Life Esidimeni arbitration hearing chairman retired Deputy Chief Justice Dikgang Moseneke. File picture: ANA

Johannesburg - Retired deputy chief justice Dikgang Moseneke is expected to announce on Monday the amount of compensation that the Gauteng health department will have to pay families who lost members during the Life Esidimeni tragedy.

Last month, Moseneke, who has been chairing the special arbitration hearing, said he needed 30 days to review the evidence before making awards to the families affected.

Two civil society groups, Solidarity and Section27, reached an agreement with the state that the families would be compensated R200 000 for common law damages, and counselling would also be made available. It was agreed that R180 000 was intended for emotional shock, psychological injury, and counselling services, whereas R20 000 would go to funeral expenses. 

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In terms of constitutional damages, both legal representatives at the hearing argued that families of the deceased should be awarded  R1.5 million as part of the redress. 

Solidarity advocate Lilla Crouse, representing families of the survivors, did not reach an agreement with the state. Instead, she made different submissions and  argued that survivors should be compensated R750 000 as part of general damages. She also argued that R300 000 would be fair compensation for family members of the survivors.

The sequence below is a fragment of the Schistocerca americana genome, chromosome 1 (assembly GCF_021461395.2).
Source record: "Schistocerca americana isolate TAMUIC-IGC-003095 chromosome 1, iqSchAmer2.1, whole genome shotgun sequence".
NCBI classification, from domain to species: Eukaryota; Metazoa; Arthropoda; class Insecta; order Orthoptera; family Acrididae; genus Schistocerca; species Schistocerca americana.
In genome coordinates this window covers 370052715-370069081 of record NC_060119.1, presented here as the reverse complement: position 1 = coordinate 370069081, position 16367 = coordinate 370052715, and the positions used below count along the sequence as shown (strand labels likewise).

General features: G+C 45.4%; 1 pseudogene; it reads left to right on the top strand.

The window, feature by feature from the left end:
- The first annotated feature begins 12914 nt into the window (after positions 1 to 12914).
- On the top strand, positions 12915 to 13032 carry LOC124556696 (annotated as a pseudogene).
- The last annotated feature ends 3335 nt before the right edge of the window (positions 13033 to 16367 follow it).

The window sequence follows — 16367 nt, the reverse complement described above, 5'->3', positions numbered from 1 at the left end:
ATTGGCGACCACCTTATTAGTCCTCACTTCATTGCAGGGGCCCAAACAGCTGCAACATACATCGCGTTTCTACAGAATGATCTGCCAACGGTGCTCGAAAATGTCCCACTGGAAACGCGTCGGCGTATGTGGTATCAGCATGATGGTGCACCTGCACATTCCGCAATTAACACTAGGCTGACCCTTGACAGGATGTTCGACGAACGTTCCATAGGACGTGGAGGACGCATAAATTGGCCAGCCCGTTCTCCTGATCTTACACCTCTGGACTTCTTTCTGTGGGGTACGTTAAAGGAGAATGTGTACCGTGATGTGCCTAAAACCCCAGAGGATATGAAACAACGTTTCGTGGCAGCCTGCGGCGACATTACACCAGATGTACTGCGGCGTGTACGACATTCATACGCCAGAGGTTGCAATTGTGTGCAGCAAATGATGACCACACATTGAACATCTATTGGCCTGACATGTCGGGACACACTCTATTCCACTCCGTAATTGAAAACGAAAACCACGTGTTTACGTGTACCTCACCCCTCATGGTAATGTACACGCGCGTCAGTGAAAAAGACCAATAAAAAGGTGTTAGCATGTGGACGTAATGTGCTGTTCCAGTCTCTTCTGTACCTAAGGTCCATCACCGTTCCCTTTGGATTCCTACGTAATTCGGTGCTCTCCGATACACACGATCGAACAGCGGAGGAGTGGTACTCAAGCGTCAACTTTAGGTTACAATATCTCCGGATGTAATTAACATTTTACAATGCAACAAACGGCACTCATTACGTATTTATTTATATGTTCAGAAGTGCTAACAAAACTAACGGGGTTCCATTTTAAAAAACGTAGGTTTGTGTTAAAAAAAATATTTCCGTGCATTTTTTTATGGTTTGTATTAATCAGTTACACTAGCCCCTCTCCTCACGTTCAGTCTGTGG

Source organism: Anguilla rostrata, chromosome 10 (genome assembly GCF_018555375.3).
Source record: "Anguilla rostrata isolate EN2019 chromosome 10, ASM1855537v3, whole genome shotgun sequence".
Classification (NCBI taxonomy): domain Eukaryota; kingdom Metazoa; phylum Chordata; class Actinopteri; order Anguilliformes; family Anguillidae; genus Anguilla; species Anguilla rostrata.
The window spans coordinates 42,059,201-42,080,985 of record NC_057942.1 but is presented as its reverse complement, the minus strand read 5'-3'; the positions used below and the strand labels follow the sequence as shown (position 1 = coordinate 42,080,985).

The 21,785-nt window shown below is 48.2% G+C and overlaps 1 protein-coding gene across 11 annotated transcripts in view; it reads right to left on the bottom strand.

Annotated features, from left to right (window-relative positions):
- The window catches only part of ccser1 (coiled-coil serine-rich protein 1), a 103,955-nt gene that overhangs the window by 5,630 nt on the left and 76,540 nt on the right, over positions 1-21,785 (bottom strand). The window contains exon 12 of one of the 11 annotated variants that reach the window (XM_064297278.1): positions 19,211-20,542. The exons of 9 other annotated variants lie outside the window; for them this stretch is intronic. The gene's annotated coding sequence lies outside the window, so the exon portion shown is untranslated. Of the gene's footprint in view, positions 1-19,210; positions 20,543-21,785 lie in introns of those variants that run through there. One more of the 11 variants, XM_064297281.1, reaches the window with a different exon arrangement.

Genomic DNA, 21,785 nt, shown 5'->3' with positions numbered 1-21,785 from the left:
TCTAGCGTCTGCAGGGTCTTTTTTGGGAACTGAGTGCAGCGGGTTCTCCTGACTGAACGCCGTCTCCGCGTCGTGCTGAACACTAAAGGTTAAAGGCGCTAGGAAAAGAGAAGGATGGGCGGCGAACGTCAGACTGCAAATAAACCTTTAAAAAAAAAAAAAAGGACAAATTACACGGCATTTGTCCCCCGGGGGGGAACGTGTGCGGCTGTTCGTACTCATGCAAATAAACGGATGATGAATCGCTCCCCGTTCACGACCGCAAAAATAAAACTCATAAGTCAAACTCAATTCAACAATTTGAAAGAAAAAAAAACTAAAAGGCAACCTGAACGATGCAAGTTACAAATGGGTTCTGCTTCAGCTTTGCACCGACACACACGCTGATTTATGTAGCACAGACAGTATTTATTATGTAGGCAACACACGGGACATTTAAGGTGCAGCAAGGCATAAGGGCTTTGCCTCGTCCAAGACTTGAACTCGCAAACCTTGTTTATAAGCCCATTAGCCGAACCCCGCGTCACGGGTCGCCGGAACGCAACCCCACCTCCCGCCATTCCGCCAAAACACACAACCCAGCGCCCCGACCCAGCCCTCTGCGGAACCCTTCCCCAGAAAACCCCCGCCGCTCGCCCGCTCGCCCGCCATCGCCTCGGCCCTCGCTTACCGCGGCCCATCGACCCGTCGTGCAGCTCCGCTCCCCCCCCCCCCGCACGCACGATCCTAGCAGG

She added that families should be further compensated R5 000 for clothing and R1 000 for transport costs, and that R1 million in constitutional damages for surviving patients would be sufficient. 

State advocate Tebogo Hutamo argued that families should not be compensated for constitutional damages but for the trauma and pain suffered. He emphasised that consideration of compensation should be give in relation to what the families went through and not what the patients went through. Only survivors were entitled to constitutional damages, he said. 

More than 140 mentally ill patients died following the bungled relocations from Life Esidimeni facilities to ill-equipped NGOs across the province. Most patients died of starvation and neglect. Out of 59 patients who went missing during the chaotic marathon project, only four have been located. The hearing was intended to help provide family members with closure and redress.

African News Agency/ANA